Since Taylor Swift attended last Sunday’s Kansas City Chiefs game, the path of her impact has been clear and undeniable. Jersey sales for Chiefs tight end Travis Kelce, Swift’s rumored boyfriend, have increased by 400 percent. Interest in Chief’s tickets has skyrocketed, according to StubHub. Swifties have even started giving each other crash courses on football and just what exactly a tight end is. But for Native American advocacy group ‘Not In Our Honor,’ and their founder Rhonda Levaldo, the Taylor-Swift-ification of the Kansas City Chiefs isn’t just a pop culture moment — they’re hoping it’s a chance to finally end the “cruel legacy” of the NFL franchise’s name.
“It’s not just at the gate. It’s on the radio. It’s on commercials. It’s in, you know, random areas, like people will start doing tomahawk chop at concerts, or at basketball games. It’s completely ridiculous,” LeValdo says. “For us that live here, in this community, we have to deal with it on a daily basis.”
Since 2005, LeValdo and members of ‘Not In Our Honor’ have protested Kansas City Chiefs games over the team’s name and famous game gesture: the tomahawk chop. In fact, LeValdo was outside the gate when they saw the police escort Swift’s vehicles into the stadium. And with attention firmly on the franchise, LeValdo wants Swift fans to know why they’re fighting, and then join in.
“Sometimes it takes an outsider to explain to the people on the inside why this is wrong,” LeValdo says. “So I’m hoping that’s the case, that maybe [Taylor Swift] can explain, as a non-native person, why it’s problematic. I know she does a lot of advocacy for the LGBTQ community. You know, and our voices are silent. It’s terrible. People don’t care.”
Major league sports teams with Native American imagery have long been a cultural and political flashpoint in the U.S. In 2005, a report from the American Psychological Association found that mascots based on stereotypes had a harmful effect on “the social identity development and self-esteem of American Indian young people.” The group recommended the immediate retirement of all Native American-themed mascots, a cry echoed by large swaths of Native American advocacy groups. However, it took almost a decade until the racial reckoning of 2020, and the growing Black Lives Matter movement, for teams to respond. While most major league teams have at least acknowledged aspects of their traditions and names that are problematic or based on harmful stereotypes, only a handful, like the Washington Commanders and the Cleveland Guardians, have fully followed through with removing Native American imagery.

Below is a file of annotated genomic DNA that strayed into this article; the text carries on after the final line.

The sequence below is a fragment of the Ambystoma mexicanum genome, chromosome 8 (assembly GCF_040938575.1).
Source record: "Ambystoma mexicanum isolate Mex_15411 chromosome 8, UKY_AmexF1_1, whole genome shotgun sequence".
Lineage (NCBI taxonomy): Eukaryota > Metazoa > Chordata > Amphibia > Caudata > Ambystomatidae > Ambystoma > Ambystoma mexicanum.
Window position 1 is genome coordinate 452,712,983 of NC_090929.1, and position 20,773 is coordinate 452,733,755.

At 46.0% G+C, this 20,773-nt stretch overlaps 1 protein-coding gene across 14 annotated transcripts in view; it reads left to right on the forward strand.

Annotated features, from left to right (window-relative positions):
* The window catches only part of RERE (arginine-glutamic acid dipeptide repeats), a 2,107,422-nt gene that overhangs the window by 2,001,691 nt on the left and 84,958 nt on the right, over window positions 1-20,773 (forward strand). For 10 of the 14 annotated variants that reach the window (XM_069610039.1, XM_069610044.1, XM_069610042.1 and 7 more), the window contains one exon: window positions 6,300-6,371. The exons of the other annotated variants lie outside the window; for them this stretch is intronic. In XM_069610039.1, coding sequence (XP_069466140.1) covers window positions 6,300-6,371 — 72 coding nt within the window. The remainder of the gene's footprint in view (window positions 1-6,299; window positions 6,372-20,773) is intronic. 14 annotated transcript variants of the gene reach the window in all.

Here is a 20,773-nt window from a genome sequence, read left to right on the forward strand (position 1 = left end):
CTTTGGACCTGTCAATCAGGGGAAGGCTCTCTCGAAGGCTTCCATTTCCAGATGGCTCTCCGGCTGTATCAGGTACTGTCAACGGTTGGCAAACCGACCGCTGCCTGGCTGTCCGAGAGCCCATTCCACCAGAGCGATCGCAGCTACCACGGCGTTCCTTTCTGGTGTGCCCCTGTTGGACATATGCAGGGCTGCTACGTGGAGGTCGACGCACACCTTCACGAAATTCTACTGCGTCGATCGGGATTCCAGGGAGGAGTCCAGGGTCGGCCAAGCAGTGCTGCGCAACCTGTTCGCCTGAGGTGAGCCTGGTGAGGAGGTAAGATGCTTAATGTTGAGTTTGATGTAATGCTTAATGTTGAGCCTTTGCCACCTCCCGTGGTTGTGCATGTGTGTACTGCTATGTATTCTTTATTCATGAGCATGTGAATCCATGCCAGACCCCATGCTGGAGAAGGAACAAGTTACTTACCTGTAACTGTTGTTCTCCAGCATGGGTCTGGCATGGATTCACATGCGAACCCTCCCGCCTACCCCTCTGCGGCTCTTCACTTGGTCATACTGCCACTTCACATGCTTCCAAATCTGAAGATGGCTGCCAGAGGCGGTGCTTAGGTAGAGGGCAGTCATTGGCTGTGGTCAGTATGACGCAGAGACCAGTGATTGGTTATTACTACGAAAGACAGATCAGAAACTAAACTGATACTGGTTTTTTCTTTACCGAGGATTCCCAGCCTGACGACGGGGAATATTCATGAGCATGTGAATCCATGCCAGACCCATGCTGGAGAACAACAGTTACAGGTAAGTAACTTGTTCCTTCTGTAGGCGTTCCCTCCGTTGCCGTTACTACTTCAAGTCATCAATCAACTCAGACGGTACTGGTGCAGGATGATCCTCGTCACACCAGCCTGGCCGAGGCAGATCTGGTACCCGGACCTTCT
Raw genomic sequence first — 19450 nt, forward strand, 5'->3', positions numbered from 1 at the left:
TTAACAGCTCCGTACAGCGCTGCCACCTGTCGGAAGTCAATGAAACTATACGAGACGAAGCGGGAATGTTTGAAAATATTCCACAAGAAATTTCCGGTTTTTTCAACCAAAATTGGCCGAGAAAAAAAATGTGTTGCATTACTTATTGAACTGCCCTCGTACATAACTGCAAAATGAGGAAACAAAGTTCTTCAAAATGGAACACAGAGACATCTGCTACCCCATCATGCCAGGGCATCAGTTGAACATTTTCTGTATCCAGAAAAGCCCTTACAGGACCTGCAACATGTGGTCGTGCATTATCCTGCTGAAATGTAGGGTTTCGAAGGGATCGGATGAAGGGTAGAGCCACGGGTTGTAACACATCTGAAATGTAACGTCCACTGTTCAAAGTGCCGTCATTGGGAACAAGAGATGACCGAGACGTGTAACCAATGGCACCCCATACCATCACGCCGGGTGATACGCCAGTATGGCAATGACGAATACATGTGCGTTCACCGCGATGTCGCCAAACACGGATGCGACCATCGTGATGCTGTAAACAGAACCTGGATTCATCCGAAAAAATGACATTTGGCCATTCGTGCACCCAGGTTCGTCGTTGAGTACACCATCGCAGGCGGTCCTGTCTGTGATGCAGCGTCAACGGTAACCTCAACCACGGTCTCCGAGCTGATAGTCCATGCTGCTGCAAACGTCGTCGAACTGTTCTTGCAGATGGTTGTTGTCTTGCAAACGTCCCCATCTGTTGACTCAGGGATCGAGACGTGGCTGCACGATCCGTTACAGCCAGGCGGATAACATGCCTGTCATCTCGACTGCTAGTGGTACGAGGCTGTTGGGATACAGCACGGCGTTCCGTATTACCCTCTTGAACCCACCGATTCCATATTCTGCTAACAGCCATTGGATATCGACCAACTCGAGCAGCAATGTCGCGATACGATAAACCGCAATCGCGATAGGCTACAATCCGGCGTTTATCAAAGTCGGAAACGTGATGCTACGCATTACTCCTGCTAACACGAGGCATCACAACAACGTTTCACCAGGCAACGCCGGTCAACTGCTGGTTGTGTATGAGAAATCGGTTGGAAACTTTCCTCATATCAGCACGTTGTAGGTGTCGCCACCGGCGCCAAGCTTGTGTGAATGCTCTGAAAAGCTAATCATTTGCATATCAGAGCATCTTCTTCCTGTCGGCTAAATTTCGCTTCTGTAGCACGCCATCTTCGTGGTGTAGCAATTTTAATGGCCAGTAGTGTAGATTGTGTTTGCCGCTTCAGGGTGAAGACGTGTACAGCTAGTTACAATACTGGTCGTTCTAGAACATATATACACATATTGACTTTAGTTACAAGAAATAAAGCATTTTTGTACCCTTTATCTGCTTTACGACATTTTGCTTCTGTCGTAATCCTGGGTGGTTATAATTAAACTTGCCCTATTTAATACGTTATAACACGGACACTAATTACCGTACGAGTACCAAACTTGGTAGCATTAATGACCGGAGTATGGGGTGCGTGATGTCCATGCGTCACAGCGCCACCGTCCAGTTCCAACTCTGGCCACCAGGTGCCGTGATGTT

Among uncertainty about rebrands, the Kansas City Chiefs has maintained that their name will stay the same. A section of their website titled “celebrating American Indian heritage” asserts that the sports team was named after Kansas City mayor H. Roe Bartle, whose nickname was Chief — and the name had “no affiliation with American Indian culture.” However, records from both the State Historical Society and the Kansas City Star note that Bartle received the nickname during his time at the Boy Scouts, where he built an honor society named the Tribe of Mic-O-Say, fashioned after an amalgamation of Native American imagery and traditions. The Kansas City Chiefs did not respond to Rolling Stone’s request for comment.
LeValdo notes that while the Kansas City Chiefs has held up keeping their name by citing approval from other Native American groups, the end result is a franchise that knows its practices were hurtful and refuses to fully correct them.
“It’s really disrespectful and it’s tone deaf by Kansas City,” LeValdo says. “Because they have these things on their website, like, you know, ‘We’re against systemic racism.’ And it’s like, ‘Well, hello!’ What do you think you guys are doing right now?
So as interest in Swift and Kelce’s relationship, and as a byproduct, the Chiefs team, continues, LeValdo is asking Swift, and her fandom to step up and join the fight.
“I know a ton of our native people are fans of [Taylor Swift]. She reaches out to so many diverse groups of people. She could be an ally and help get that message out,” LeValdo says. “We were the original inhabitants of this land, and now we’re just thrown to the side and nobody cares about what we have to say. But we’re not going to go away. We’re still here.”